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Re: So now we have tidy literals...

From: Dan Connolly <connolly@w3.org>
Date: 14 Oct 2002 15:54:01 -0500
To: Graham Klyne <Graham.Klyne@MIMEsweeper.com>
Cc: Brian McBride <bwm@hplb.hpl.hp.com>, RDF core WG <w3c-rdfcore-wg@w3.org>
Message-Id: <1034628841.26925.151.camel@dirk>

On Mon, 2002-10-14 at 15:55, Graham Klyne wrote:
> Confused or no, I think we're approximately in accord.

I don't think so...

>  I have a slight 
> concern about "infoset" popping up in the abstract syntax, but if you mean 
> something for which an infoset could be constructed I guess that's about 
> the same.
> 
> The words I was proposing were:
> [[
> An untyped literal is either a string literal or an XML literal, either of 
> which consists of a sequence of Unicode characters and a language 
> code.

no, there's no language code in the literal value of...

	<title>abc</title>

>  See section 3.2 for details.
> ]]
> (noting that typed literals are dealt with in a separate, nearby section).
> 
> This isn't meant to be a complete definition -- hence ref section 3.2.
> 
> Personally, I'd say the xsd:string and untyped cases are different (i.e. no 
> corresponding entailment).  One reason is that (I understand) an xsd:string 
> value doesn't have a language.

Nor does a plain (1.a) string.

> #g
> --
> 
> At 09:34 AM 10/14/02 -0500, Dan Connolly wrote:
> > > >> From past discussion, I'm expecting that the answer will be that a
> > > >> literal denotes a composite value consisting of a Uniocode string, a
> > > >> language code and an XML flag, or something of that kind.  That would
> > > >> tally with the current abstract syntax description [1].
> > > >
> > > >Right, though DanC has been suggesting we consider that we two types of
> > > >literals, each a pair of the literal and the string, one is a bare 
> > literal
> > > >and the other is an xml literal.
> > >
> > > Yes... I think I came closer to that in the tentative text, which you did
> > > not quote.  But mainly, I wanted to make sure we're all facing the same
> > > direction now ;-)
> >
> >I'm confused by the above.
> >
> >It seems to me that the class of Literals is a sort of union:
> >
> >         1.a strings, resulting from
> >                 <title>abc</title>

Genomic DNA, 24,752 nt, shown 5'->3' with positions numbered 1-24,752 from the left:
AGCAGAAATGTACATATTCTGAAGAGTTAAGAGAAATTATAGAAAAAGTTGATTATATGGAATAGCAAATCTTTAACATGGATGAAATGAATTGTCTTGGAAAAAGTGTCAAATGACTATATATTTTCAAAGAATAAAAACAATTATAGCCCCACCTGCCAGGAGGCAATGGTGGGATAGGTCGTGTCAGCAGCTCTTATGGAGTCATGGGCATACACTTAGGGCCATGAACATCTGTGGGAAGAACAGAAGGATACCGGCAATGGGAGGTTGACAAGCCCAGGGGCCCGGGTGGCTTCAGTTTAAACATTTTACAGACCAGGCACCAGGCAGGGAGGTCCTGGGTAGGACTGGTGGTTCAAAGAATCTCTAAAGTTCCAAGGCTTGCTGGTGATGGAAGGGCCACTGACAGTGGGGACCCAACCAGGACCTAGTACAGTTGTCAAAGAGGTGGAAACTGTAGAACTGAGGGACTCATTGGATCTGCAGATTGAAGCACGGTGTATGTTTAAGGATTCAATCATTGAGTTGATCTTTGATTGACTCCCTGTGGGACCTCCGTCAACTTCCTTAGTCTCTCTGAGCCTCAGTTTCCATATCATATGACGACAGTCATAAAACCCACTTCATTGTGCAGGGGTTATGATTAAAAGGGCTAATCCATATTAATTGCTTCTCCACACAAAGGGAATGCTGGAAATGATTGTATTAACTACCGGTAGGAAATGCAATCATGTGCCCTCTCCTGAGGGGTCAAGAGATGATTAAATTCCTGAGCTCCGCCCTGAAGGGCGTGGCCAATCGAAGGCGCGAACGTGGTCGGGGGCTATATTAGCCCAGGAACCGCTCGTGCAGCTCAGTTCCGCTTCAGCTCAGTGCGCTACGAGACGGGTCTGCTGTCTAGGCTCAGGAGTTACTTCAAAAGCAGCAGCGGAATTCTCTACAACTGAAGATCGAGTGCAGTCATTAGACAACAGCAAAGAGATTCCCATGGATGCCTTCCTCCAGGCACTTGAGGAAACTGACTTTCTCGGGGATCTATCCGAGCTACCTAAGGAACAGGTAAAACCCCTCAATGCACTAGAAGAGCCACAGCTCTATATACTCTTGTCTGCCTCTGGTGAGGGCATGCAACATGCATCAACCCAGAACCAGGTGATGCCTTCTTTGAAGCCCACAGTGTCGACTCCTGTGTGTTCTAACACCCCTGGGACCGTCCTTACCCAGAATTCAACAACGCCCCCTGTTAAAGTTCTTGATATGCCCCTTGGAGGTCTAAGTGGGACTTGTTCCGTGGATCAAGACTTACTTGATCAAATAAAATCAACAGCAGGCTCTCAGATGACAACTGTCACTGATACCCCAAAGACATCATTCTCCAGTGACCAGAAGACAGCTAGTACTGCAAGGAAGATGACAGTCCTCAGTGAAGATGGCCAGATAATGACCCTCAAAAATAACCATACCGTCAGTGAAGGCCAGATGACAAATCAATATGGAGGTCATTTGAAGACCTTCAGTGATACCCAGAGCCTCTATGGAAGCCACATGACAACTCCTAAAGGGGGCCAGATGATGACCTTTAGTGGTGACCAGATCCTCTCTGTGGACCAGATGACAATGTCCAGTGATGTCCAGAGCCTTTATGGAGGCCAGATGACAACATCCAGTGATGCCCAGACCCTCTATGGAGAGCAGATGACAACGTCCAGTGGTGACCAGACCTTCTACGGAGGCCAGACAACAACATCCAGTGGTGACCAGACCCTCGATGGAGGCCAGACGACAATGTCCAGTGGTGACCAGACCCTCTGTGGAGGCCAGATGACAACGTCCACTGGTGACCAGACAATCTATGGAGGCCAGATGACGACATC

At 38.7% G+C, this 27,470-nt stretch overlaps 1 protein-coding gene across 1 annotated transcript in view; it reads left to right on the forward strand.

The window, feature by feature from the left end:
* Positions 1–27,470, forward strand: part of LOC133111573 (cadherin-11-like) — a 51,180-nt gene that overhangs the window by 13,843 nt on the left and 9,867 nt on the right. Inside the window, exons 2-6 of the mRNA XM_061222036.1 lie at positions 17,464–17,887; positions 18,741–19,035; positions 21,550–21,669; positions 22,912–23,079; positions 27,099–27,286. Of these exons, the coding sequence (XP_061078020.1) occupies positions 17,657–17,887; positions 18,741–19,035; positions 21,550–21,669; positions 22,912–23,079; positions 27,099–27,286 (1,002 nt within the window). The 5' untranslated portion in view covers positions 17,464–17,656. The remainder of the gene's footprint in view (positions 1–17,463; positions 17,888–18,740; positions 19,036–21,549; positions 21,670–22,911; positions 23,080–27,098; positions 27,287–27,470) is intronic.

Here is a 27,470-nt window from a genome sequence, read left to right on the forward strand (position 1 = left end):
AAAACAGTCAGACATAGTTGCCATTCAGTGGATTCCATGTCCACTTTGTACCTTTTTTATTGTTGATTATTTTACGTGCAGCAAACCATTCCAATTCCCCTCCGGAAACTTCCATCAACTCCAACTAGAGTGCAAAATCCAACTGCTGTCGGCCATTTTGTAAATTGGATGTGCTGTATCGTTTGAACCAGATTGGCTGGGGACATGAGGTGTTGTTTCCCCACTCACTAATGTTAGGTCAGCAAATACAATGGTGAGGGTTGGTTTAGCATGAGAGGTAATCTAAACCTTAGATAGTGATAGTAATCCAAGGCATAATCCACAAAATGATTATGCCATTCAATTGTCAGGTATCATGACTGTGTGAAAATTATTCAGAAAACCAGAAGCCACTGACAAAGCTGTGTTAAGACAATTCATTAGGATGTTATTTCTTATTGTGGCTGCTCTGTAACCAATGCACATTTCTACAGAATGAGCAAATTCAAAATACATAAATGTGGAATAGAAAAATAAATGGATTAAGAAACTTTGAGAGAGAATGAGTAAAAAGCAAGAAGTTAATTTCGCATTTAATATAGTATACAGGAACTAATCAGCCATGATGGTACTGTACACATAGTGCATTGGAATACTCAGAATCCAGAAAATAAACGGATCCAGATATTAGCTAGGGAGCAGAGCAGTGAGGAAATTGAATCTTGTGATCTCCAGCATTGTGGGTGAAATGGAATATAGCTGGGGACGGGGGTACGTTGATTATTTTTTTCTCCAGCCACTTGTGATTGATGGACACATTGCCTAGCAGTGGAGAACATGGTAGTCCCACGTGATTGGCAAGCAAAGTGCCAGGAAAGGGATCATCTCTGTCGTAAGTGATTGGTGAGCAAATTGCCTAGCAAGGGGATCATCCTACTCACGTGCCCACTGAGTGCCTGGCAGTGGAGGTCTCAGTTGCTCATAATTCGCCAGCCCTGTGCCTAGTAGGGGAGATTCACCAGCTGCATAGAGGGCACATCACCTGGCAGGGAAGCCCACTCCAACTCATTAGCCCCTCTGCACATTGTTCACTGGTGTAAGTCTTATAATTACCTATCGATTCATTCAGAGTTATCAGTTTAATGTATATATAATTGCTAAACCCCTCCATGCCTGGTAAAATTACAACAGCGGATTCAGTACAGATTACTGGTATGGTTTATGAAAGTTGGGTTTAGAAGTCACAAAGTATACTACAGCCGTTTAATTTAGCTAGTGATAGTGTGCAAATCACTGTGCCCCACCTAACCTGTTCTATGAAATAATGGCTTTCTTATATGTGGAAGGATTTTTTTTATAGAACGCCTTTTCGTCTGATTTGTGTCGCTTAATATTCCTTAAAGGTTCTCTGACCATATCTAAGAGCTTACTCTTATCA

> >         where no xml:lang dominates the <title> propElt
> >
> >         1.b lang-strings, resulting from
> >                 <title xml:lang="en">abc</title>
> >
> >         2.a XML infoset thingies, resulting from
> >                 <title rdf:parseType="Literal">some <em>very</em> good
> >                         stuff</title>
> >         [some text earlier in a thread said that this was a
> >         unicode string; I wouldn't say that; it can be serialized as
> >         a unicode string, as we do in n-triples. But that doesn't
> >         make it a string]
> >
> >         2.b XML infoset thingies, with lang, resulting from
> >                 <title xml:lang="en"
> >                 rdf:parseType="Literal">some <em>very</em> good
> >                         stuff</title>
> >
> >         3.a datatype values, resulting from
> >                 <date rdf:datatype="&xsd;date">2000-10-12</date>
> >         These consist of an absolute URI reference
> >         and a unicode string.
> >
> >I dunno if we have 3.b lang-datatype-values. I hope not.
> >
> >Nor do I know if datatype values of type &xsd;string are
> >identical to normal 1.a strings. It seems best, for users,
> >if they are, but it's sort of an ugly special case.
> >
> >Test case:
> >
> >         <rdf:Description rdf:about="#something">
> >           <p1>abc</p1>
> >           <p2 rdf:datatype="&xsd;string">abc</p2>
> >         </rdf:Description>
> >
> >entails?
> >
> >         <rdf:Description rdf:about="#something">
> >           <p1 rdf:nodeID="X" />
> >           <p2 rdf:nodeID="X" />
> >         </rdf:Description>
> 
> -------------------
> Graham Klyne
> <GK@NineByNine.org>
-- 
Dan Connolly, W3C http://www.w3.org/People/Connolly/
Received on Monday, 14 October 2002 16:53:28 EDT

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